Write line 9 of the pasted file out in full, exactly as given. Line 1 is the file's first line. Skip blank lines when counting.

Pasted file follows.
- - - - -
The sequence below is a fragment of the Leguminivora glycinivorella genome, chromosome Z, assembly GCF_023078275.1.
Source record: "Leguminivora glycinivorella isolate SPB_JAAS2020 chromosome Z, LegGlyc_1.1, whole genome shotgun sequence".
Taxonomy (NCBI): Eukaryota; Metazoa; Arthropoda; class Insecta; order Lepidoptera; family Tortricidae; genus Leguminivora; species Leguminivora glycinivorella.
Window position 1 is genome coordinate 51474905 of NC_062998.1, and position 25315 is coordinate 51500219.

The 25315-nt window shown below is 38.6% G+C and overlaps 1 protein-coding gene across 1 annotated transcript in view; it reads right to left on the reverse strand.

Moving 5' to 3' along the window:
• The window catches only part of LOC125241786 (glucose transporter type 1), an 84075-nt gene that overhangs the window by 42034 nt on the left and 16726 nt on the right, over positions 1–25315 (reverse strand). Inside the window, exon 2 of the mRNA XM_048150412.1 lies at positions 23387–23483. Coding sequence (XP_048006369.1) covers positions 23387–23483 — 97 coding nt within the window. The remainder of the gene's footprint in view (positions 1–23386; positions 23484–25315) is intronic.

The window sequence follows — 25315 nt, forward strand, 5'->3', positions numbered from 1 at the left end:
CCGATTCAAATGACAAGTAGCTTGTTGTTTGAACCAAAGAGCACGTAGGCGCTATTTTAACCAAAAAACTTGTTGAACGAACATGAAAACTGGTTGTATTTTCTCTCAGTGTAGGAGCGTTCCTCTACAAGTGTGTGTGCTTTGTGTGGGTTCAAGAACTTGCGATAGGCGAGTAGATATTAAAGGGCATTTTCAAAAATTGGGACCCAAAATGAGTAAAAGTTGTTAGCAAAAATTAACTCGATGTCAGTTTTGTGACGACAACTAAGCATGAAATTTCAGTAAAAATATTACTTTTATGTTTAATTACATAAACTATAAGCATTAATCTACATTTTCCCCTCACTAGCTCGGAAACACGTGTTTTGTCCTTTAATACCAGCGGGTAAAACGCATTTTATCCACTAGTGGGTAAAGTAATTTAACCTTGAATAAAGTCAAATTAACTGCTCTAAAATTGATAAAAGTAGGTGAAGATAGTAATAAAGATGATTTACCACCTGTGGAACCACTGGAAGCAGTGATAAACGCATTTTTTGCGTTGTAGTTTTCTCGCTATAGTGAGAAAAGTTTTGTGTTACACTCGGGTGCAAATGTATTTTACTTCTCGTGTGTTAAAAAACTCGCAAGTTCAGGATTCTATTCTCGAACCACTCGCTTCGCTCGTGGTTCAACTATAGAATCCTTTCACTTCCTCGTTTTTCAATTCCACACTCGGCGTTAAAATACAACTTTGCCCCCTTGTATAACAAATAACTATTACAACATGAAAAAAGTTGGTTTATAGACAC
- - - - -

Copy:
CCGATTCAAATGACAAGTAGCTTGTTGTTTGAACCAAAGAGCACGTAGGCGCTATTTTAACCAAAAAACTTGTTGAACGAACATGAAAACTGGTTGTATTTTCTCTCAGTGTAGGAGCGTTCCTCTACAAGTGTGTGTGCTTTGTGTGGGTTCAAGAACTTGCGATAGGCGAGTAGATATTAAAGGGCATTTTCAAAAATTGGGACCCAAAATGAGTAAAAGTTGTTAGCAAAAATTAACTCGATGTCAGTTTTGTGACGACAACTAAGCATGAAATTTCAGTAAAAATATTACTTTTATGTTTAATTACATAAACTATAAGCATTAATCTACATTTTCCCCTCACTAGCTCGGAAACACGTGTTTTGTCCTTTAATACCAGCGGGTAAAACGCATTTTATCCACTAGTGGGTAAAGTAATTTAACCTTGAATAAAGTCAAATTAACTGCTCTAAAATTGATAAAAGTAGGTGAAGATAGTAATAAAGATGATTTACCACCTGTGGAACCACTGGAAGCAGTGATAAACGCATTTTTTGCGTTGTAGTTTTCTCGCTATAGTGAGAAAAGTTTTGTGTTACACTCGGGTGCAAATGTATTTTACTTCTCGTGTGTTAAAAAACTCGCAAGTTCAGGATTCTATTCTCGAACCACTCGCTTCGCTCGTGGTTCAACTATAGAATCCTTTCACTTCCTCGTTTTTCAATTCCACACTCGGCGTTAAAATACAACTTTGCCCCCTTGTATAACAAATAACTATTACAACATGAAAAAAGTTGGTTTATAGACAC